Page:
Dayton – When you ask even the most ardent wine enthusiasts about the most historic wine producing regions in the world, chances are they will quickly mention traditional favorites like France, Italy, California and South America. Australia, New Zealand and Oregon might even enter the conversation. Brandon Snell is passionate about ensuring oenophiles develop an appreciation for one of the oldest wine making nations around the globe. That is Moldova.
Nestled between Romania and the Ukraine, Moldova is an eastern European country of three million residents, of which 25 percent work in the wine industry. Moldovans consume the most alcohol per capita in the world, and their country – which is shaped like a bunch of grapes – is the 13th largest wine producing country in the world. Moldova also boasts the largest underground cellar in the world, 124.2 miles in size, composed of old caves that were once used for limestone mining. Now, the country’s wines are making their way to the United States, and Snell’s Centerville-based Soroca Imports is leading the effort.
Soroca Imports features one of the largest assortments of Moldovan wines in North America, and one of their most devoted advocates is Snell, who earned a master’s degree in international and comparative politics from Wright State University in 2009 and calls himself a “a connoisseur of new experiences.”
“My family has Moldovan roots, and I have a deep interest in wines,” Snell explained. “Since only a small percentage of Americans know about Moldovan wines, it presents an opportunity that is still in its early stages. The exciting part is educating the market about the rich heritage and the premium quality of Moldovan wines.”
Moldova is situated on prime grape growing land, and wine has been produced there since the 1400s. Vineyards cover more land in Moldova than in any country in the world. In fact, around seven percent of Moldova’s geographical area is adorned with vines. There are some indigenous Moldovan grapes that are still raised, such as Feteasca Alba “White Maiden,” Feteasca Neagra “Black Maiden,” and Feteasca Regala “Royal Maiden,” among others, and all three of these unique varietals are supplied by Soroca Imports. However, the bulk of the wine production features grapes brought in from France, Italy and Romania after World War II.
Moldova was home to the largest grape-growing area in the Russian Empire until the vineyards suffered during the two World Wars. The Soviet Union restored the wine-growing regions after World War II, and wine production returned to pre-World War II levels by the 1960s. In fact, of the wines imported by Snell, Castel Mimi, was among one of the largest wine producers during the Soviet era.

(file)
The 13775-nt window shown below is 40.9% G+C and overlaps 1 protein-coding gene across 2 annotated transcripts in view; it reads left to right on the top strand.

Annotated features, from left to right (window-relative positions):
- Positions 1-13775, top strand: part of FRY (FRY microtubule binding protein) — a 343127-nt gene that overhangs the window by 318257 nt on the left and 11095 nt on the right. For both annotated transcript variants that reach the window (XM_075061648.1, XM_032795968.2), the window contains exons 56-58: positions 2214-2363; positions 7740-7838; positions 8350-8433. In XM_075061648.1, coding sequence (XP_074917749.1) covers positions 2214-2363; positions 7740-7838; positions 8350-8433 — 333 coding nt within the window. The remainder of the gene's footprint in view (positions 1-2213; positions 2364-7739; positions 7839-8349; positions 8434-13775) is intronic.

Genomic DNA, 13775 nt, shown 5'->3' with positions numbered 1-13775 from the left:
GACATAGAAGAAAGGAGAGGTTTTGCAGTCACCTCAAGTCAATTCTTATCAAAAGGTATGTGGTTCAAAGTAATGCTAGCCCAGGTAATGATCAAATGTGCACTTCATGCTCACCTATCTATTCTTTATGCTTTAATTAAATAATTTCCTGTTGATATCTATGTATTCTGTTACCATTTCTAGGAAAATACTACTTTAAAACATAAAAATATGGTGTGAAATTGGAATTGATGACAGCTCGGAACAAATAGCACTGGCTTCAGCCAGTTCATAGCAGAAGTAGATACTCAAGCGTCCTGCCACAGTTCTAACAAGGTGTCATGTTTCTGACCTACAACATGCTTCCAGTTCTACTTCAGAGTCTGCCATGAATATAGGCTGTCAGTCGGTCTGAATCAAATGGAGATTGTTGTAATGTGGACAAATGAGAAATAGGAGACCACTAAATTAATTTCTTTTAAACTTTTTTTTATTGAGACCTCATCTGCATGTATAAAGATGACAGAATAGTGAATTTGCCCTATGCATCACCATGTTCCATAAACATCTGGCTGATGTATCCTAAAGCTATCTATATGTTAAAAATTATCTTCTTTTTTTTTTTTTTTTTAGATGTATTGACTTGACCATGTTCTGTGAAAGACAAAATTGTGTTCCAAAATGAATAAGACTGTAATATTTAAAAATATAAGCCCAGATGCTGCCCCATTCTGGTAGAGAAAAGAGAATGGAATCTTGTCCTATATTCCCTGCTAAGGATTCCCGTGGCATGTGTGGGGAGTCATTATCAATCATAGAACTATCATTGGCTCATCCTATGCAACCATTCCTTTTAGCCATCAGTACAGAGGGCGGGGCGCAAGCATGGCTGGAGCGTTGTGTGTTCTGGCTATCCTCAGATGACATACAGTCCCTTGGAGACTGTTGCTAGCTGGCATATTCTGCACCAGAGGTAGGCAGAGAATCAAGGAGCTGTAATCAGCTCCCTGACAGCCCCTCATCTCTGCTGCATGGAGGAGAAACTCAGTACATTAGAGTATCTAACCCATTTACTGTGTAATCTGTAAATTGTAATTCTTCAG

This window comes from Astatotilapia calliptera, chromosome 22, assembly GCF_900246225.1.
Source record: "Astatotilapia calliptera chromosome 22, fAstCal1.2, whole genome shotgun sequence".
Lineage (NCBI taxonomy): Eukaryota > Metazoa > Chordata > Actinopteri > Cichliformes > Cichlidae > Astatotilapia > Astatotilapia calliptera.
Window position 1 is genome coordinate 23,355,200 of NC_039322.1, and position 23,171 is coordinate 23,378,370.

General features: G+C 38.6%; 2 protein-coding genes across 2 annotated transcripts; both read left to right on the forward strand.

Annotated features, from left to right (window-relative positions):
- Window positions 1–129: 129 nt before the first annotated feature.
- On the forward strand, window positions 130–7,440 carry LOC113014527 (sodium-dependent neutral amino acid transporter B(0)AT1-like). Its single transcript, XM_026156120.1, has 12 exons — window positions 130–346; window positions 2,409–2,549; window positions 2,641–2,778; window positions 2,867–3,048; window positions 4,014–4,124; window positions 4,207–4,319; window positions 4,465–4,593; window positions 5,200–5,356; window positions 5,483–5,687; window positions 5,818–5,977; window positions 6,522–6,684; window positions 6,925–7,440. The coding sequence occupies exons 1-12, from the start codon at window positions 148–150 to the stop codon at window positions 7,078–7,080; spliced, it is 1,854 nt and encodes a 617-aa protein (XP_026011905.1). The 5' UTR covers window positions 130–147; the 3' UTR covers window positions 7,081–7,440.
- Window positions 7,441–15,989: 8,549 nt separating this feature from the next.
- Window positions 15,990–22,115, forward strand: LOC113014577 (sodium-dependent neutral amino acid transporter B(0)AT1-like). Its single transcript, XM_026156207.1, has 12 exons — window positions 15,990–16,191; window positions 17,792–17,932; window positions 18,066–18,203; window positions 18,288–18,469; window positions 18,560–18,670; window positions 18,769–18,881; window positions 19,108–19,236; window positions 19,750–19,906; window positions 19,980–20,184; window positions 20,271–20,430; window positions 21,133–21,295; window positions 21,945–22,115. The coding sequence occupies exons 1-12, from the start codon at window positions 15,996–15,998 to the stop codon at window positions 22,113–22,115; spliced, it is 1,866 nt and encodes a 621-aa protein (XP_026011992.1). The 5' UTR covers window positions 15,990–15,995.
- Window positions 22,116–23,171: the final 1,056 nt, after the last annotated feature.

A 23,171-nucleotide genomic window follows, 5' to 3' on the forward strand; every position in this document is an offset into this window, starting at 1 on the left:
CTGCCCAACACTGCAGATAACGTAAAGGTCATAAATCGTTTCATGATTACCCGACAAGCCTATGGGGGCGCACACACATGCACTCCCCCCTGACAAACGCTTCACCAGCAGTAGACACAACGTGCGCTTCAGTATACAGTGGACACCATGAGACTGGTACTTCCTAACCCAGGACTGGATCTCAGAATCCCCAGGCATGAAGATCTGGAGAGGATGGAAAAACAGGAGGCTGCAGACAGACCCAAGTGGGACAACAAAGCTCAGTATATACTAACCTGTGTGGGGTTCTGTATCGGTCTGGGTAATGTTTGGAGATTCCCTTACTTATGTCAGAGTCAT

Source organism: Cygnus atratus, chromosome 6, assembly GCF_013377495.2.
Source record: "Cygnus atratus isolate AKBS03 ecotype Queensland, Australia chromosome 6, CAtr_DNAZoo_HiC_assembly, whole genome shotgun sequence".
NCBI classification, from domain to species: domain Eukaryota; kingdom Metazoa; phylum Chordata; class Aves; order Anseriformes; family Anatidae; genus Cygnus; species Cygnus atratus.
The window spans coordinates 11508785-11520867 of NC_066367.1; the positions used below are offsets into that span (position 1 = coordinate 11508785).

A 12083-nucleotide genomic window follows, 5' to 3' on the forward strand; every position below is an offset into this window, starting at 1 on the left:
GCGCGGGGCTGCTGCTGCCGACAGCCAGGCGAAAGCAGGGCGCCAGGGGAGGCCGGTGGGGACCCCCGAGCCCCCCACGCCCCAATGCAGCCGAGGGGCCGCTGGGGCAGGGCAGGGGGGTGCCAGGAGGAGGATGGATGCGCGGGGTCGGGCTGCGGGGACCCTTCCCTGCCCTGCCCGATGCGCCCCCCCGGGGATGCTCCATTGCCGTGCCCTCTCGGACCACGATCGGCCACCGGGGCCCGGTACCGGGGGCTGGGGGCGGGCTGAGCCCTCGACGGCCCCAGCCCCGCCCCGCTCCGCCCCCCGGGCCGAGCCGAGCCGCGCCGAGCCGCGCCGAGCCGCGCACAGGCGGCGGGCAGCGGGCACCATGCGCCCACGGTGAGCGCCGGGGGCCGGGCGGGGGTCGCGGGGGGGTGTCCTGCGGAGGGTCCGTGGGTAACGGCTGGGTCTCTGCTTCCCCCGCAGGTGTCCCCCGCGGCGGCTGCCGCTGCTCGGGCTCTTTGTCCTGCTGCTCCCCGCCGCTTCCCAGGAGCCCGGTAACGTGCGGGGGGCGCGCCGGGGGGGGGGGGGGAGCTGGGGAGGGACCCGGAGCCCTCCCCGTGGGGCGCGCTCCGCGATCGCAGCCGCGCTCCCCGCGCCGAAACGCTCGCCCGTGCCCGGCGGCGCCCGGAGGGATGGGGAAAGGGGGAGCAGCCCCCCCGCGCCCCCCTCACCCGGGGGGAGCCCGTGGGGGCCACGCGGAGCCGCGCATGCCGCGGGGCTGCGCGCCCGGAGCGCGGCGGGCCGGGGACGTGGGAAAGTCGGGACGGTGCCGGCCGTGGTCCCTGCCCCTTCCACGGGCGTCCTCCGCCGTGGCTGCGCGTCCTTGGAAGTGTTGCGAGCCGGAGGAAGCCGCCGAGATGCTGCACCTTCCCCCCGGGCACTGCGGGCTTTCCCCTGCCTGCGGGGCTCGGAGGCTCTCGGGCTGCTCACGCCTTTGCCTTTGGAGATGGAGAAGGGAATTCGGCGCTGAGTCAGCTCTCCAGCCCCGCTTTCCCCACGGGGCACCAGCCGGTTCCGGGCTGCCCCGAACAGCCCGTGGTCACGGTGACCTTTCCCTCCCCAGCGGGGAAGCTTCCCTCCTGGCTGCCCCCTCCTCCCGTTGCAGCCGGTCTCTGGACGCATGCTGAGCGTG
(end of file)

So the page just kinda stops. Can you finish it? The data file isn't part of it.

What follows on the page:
Recent history contributed to Snell’s efforts to make Moldova a widely known name in the North American wine circles. Wine production emerged as one of Moldova’s most prominent economic engines after the dissolution of the Soviet Union, reaching 7.5 percent of the value of all exports. In 2013, when the country announced it would join the European Union, Russian President Vladimir Putin banned the importing of Moldovan wine. At the time, Russia was the largest importer of Moldovan wine.
“That presented an opportunity for North America to experience Moldovan wines since there was a need for a new market,” Snell said. “I have an entrepreneurial spirit, and the market for Moldovan wines in the United States especially is mostly untapped.”
Over his 26 years in the wine industry, Rumbleseat Wine owner Chris Holloway has become savvy to the nuances of wine regions and wine drinkers alike. Moldovan wines, which Rumbleseat carries, offer customers intrigue beyond the compelling tastes.
“Wine enthusiasts like learning about new wines, regions, grapes and history,” Holloway said. “Moldovan wines offer something intriguingly different than what is provided by traditional wine producing areas like California, Italy and France.”
Currently, Soroca Imports distributes its selection of Moldovan wines to specialty shops like Rumbleseat, A Taste of Wine, Brunings, and the Cellar, and online at www.sorocaimports.com.